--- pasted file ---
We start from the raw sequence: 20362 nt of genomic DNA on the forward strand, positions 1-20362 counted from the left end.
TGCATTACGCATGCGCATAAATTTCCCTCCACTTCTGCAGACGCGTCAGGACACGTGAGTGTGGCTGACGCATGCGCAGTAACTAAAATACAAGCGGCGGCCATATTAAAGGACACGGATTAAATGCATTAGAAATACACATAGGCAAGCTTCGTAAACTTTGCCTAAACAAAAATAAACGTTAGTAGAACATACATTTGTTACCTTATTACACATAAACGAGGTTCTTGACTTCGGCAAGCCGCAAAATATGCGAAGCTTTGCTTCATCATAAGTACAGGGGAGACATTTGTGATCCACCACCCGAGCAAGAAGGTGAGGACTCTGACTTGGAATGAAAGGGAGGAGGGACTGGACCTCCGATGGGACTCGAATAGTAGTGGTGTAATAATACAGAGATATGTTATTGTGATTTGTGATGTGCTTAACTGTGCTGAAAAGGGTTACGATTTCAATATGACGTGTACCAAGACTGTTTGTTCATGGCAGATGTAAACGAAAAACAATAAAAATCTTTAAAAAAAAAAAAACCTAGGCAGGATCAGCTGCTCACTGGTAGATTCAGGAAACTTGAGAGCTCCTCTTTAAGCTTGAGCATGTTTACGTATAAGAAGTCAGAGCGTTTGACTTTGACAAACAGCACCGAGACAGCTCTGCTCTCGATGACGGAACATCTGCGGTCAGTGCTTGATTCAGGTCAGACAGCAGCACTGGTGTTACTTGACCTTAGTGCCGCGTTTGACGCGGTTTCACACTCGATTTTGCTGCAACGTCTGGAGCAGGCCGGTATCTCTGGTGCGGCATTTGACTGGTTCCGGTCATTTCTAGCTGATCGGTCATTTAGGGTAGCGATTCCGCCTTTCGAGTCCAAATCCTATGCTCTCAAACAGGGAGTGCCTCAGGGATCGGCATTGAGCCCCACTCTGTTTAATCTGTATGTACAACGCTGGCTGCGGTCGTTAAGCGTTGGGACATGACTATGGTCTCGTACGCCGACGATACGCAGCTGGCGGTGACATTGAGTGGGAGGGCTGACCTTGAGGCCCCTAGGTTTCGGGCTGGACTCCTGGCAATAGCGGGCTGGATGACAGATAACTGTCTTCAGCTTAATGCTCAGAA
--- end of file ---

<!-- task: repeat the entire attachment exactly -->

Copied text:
We start from the raw sequence: 20362 nt of genomic DNA on the forward strand, positions 1-20362 counted from the left end.
TGCATTACGCATGCGCATAAATTTCCCTCCACTTCTGCAGACGCGTCAGGACACGTGAGTGTGGCTGACGCATGCGCAGTAACTAAAATACAAGCGGCGGCCATATTAAAGGACACGGATTAAATGCATTAGAAATACACATAGGCAAGCTTCGTAAACTTTGCCTAAACAAAAATAAACGTTAGTAGAACATACATTTGTTACCTTATTACACATAAACGAGGTTCTTGACTTCGGCAAGCCGCAAAATATGCGAAGCTTTGCTTCATCATAAGTACAGGGGAGACATTTGTGATCCACCACCCGAGCAAGAAGGTGAGGACTCTGACTTGGAATGAAAGGGAGGAGGGACTGGACCTCCGATGGGACTCGAATAGTAGTGGTGTAATAATACAGAGATATGTTATTGTGATTTGTGATGTGCTTAACTGTGCTGAAAAGGGTTACGATTTCAATATGACGTGTACCAAGACTGTTTGTTCATGGCAGATGTAAACGAAAAACAATAAAAATCTTTAAAAAAAAAAAAACCTAGGCAGGATCAGCTGCTCACTGGTAGATTCAGGAAACTTGAGAGCTCCTCTTTAAGCTTGAGCATGTTTACGTATAAGAAGTCAGAGCGTTTGACTTTGACAAACAGCACCGAGACAGCTCTGCTCTCGATGACGGAACATCTGCGGTCAGTGCTTGATTCAGGTCAGACAGCAGCACTGGTGTTACTTGACCTTAGTGCCGCGTTTGACGCGGTTTCACACTCGATTTTGCTGCAACGTCTGGAGCAGGCCGGTATCTCTGGTGCGGCATTTGACTGGTTCCGGTCATTTCTAGCTGATCGGTCATTTAGGGTAGCGATTCCGCCTTTCGAGTCCAAATCCTATGCTCTCAAACAGGGAGTGCCTCAGGGATCGGCATTGAGCCCCACTCTGTTTAATCTGTATGTACAACGCTGGCTGCGGTCGTTAAGCGTTGGGACATGACTATGGTCTCGTACGCCGACGATACGCAGCTGGCGGTGACATTGAGTGGGAGGGCTGACCTTGAGGCCCCTAGGTTTCGGGCTGGACTCCTGGCAATAGCGGGCTGGATGACAGATAACTGTCTTCAGCTTAATGCTCAGAA